I didn't bother to credit the direct antecedent to the refrain. It's a rather popular (in US radios etc. over past X decades), rather bathetic (perhaps one could say) or at least (less judgmentally) pathetic ballad [come to think of it] by Kris Kristofferson. The refrain begins: "Freedom's just another word for nothing left to lose..." Admittedly I don't so much care for the song; but the phrase is a superb phrase!

I was happy that I was able to vary the exact wording of this phrase in each of its 3 incarnations, here.

Well: Google tells me Roger Miller sang the song -- Me and Bobby McGee (the version I've heard ad infinitum) but that it was popularised by Janis Joplin (don't recall her version). Glancing at the lyrics, they have some good ponts (must be something about the music that evoked this notion of bathos). I shouldn't be harsh on songs I'm stealing from!

Language circulates freely among poetry and song, memory and thought, in the ocean of thoughts & words. Rivers, clouds, cups & saucers: it blows in from one place & rains down somewhere else.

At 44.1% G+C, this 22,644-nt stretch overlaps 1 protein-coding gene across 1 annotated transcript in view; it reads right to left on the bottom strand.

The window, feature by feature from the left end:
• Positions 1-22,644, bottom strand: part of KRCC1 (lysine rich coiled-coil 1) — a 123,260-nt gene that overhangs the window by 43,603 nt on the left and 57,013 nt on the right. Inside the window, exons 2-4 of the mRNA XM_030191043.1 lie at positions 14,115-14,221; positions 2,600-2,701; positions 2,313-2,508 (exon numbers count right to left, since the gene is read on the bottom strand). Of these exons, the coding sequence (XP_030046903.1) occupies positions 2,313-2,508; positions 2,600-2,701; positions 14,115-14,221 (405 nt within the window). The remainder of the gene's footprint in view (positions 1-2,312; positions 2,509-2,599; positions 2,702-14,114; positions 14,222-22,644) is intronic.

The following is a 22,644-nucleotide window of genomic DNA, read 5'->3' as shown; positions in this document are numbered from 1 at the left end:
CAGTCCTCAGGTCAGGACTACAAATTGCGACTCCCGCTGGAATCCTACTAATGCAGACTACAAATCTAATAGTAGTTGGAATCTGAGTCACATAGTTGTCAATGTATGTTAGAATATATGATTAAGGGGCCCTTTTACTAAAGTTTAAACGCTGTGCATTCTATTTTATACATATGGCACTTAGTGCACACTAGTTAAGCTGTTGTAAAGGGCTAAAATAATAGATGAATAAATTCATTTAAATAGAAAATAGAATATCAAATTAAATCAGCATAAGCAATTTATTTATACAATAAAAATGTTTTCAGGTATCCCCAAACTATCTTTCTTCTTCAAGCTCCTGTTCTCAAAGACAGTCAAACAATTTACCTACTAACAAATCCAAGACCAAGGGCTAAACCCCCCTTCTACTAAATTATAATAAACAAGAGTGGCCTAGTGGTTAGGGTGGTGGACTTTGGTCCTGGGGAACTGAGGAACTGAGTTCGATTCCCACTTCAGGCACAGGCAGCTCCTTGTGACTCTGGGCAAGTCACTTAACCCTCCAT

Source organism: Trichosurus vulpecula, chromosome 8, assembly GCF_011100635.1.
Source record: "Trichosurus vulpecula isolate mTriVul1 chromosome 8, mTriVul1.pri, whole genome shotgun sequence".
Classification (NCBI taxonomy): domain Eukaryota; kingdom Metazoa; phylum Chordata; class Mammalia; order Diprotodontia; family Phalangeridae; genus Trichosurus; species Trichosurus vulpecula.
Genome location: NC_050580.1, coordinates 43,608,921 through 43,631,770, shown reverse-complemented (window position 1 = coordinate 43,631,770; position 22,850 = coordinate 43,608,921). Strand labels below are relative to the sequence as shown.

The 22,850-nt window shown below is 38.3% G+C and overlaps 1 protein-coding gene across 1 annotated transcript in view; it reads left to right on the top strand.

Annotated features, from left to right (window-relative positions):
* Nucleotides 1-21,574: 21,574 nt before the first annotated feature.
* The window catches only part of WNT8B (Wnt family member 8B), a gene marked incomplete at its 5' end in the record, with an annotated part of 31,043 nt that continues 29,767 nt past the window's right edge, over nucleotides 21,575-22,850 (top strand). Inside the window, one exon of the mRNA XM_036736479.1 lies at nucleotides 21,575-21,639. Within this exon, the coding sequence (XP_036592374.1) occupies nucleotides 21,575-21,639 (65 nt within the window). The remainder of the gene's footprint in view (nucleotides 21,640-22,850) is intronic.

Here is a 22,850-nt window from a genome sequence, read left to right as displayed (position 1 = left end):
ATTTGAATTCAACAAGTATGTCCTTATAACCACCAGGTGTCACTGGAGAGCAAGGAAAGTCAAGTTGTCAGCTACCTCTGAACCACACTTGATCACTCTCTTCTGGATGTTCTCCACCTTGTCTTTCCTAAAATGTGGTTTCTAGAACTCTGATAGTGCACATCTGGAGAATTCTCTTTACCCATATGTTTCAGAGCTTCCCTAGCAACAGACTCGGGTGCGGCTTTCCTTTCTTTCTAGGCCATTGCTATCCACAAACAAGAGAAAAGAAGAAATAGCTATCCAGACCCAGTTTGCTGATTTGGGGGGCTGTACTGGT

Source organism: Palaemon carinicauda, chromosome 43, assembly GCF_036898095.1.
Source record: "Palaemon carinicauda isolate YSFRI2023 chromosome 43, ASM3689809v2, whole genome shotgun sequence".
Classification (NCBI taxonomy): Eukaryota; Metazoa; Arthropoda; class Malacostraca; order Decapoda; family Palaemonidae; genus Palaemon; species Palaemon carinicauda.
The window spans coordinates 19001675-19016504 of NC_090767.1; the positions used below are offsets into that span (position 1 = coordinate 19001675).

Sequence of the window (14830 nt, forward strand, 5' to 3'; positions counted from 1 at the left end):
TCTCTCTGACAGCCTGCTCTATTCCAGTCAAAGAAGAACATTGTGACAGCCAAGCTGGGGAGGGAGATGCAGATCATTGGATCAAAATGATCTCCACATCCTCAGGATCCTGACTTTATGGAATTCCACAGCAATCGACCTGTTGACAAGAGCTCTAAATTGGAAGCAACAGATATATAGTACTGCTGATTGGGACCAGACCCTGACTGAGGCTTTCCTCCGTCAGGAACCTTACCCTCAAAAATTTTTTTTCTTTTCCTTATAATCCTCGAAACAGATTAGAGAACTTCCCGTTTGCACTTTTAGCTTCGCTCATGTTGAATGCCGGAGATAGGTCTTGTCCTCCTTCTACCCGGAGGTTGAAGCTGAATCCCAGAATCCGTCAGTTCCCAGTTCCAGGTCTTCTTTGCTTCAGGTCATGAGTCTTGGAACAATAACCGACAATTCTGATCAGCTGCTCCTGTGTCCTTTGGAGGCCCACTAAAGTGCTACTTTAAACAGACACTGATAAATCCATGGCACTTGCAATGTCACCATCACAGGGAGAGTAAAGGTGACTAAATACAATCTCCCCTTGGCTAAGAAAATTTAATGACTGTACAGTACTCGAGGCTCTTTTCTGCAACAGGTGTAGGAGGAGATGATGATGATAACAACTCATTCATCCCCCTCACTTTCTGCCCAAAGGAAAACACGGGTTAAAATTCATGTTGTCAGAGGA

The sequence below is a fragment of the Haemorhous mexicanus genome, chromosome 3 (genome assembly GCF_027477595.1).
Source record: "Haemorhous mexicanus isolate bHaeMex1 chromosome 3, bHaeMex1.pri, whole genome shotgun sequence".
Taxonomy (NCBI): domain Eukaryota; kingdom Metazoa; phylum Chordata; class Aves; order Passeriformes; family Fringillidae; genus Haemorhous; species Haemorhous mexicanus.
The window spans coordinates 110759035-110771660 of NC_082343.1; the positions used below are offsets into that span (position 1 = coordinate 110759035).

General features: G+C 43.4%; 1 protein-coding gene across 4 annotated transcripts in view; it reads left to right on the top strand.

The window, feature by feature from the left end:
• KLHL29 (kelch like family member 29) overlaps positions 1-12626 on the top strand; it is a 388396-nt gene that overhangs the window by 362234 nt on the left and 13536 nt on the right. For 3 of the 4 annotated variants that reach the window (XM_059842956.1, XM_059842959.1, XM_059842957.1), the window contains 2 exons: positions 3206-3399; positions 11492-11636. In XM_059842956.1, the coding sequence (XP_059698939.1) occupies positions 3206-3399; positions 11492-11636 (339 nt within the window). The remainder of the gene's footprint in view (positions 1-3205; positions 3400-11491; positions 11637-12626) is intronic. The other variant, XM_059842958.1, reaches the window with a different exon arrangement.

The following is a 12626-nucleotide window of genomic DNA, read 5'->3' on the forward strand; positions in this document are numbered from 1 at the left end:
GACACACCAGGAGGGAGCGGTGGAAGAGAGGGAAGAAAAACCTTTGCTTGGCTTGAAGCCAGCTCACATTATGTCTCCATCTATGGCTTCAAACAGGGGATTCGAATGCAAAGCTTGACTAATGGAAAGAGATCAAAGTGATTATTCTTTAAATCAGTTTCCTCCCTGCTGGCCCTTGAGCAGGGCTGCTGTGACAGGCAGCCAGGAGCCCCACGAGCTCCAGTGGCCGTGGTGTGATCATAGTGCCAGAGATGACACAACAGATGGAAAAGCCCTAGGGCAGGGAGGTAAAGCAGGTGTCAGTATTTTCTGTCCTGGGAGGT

/ / /

I'll ponder the poesie word River, thanks. Usually, "poesie" suggests olden poetry specifically. Ezra Pound could never get enough of the word (I think, vaguely): certainly he found the thing itself (olden literatures) his happiest source.

When W.S. Merwin went to visit Pound in St. Elizabeth's (the mental hospital in which Pound had been placed after WWII), the oldster's advice to the young poet [this was in the 1950s] was: study root languages (olden poetries, in preference to the branches). Merwin himself allowed he'd studied French for sake of reading Villon. I guess I keep returning to this Villon / Merwin connection.

I'd never thought of making a poem with this mode of rhyming -- the A & B rhymes so similar. Amusie.

Sat Oct 15, 10:27:00 AM PDT